Rape Victim Told To Cheer Alleged Rapist: Supreme Court Turns Down Appeal of Texas Cheerleader

The Supreme Court has turned down review for a Texas high school cheerleader who was kicked off the squad for refusing to chant the name of a basketball player that she said raped her four months earlier. Officials at Silsbee High School threw her off the team for not cheering for Rakheem Bolton, a star on the Silsbee High School football team.

The Fifth Circuit turned down the cheerleader’s free speech claim –stating that “[i]n her capacity as cheerleader, [she] served as a mouthpiece through which the school could disseminate speech–namely, support for its athletic teams.” The Supreme Court refused to review the decision below.

The girl identified as H.S. was 16 when she said Bolton raped her at a party. Bolton however only received a misdemeanor assault charge and was given a suspended sentence. That seems like a pretty light sentence, but the prosecutors insisted that the victim agreed with the result.

Putting aside the question of whether the girl had a first amendment claim (which is debatable), there remains the positively horrid decision of the district superintendent, his assistant and the school principal who ordered her to cheer her alleged rapist. They then tossed her from the squad. It is incomprehensible to me that three adults — let alone educators — would take such a draconian and thoughtless position.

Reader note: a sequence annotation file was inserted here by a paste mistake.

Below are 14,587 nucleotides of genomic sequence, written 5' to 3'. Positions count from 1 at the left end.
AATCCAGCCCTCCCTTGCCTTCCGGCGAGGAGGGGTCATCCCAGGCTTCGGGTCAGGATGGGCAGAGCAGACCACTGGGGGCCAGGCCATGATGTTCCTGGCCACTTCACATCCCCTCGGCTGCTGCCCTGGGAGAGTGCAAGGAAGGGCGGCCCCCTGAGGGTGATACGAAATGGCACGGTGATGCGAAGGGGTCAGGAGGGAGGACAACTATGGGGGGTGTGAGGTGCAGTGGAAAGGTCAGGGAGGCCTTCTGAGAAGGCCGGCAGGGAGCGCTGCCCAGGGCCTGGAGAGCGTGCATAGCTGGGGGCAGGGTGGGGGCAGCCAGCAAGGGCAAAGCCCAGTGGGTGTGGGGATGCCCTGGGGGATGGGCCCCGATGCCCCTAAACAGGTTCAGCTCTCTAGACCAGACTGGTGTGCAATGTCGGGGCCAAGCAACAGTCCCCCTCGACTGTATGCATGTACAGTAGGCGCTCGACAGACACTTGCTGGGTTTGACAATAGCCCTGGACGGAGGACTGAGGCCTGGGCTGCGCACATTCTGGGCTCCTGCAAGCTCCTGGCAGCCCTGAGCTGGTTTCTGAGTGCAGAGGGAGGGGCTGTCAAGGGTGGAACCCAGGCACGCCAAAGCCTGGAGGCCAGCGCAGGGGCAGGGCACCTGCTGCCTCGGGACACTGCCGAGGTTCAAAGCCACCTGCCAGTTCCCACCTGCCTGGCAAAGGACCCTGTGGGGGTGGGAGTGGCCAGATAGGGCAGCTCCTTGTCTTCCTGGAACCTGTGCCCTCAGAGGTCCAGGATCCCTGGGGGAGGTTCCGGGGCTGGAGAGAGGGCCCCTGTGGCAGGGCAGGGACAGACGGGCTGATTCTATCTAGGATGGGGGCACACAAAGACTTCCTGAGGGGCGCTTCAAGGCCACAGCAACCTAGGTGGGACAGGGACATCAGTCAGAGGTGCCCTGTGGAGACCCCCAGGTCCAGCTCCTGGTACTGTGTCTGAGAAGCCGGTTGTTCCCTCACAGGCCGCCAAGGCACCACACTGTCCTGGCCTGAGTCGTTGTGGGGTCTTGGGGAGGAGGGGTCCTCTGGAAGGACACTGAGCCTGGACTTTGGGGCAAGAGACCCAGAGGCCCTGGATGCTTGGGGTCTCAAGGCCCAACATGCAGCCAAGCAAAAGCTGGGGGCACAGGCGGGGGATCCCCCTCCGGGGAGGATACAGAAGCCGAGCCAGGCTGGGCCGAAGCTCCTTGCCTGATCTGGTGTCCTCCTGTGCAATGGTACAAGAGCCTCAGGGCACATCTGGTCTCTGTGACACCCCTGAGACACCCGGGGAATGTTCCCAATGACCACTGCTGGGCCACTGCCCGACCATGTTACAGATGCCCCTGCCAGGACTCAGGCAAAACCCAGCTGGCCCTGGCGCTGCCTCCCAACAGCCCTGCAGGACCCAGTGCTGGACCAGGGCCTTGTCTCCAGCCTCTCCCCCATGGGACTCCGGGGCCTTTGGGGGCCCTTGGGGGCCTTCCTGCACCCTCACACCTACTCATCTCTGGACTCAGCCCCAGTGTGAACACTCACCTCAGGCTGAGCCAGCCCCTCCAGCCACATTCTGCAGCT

What is particularly disturbing is an order from the federal court for H.S. and her parents to reimburse the district more than $45,000 for the costs of defending against a frivolous suit. Once again, it is incredible that the district has even demanded such costs. I have been a long credit of these cost shifting decisions as in the recent Westboro case.

Christian Paul Rountree (on right with Barlow on left), 20, and a 16 year old football player were also accused of a second degree felony charge of sexual assault of a cheerleader in 2008. However, the initial grand jury returned a no bill on the charges and then the prosecutor was replaced after being sued by the family. The family sued sued District Attorney David Sheffield, Silsbee Independent School District, Superintendent Richard Bain Jr., Principal Gail Lokey and cheerleading coach Sissy McInnis.

The special prosecutor then secured charges against Rountree as well as Bolton. Accounts stated that the girl was forced into a room by the three players and raped. It is hard to see how such a claim ends up in a plea for a misdemeanor.

Here is the Fifth Circuit ruling: 09-41075.0.wpd

Source: SF Gate

49 thoughts on “Rape Victim Told To Cheer Alleged Rapist: Supreme Court Turns Down Appeal of Texas Cheerleader”

  1. mespo727272
    1, May 5, 2011 at 8:28 am

    …. The legal system has as its goal such an apportionment but as you note it is fraught with policy concerns dealing with the overarching need to maintain a reliable administration of the law.

    so, are you saying that our ‘justice’ cannot see the forest for the trees?….or, they are the trees….?

    apportion [əˈpɔːʃən]
    (tr) to divide, distribute, or assign appropriate shares of; allot proportionally to apportion the blame

    “…in the mind of the decider..”..that is frightening…

  2. Dredd
    1, May 4, 2011 at 7:22 pm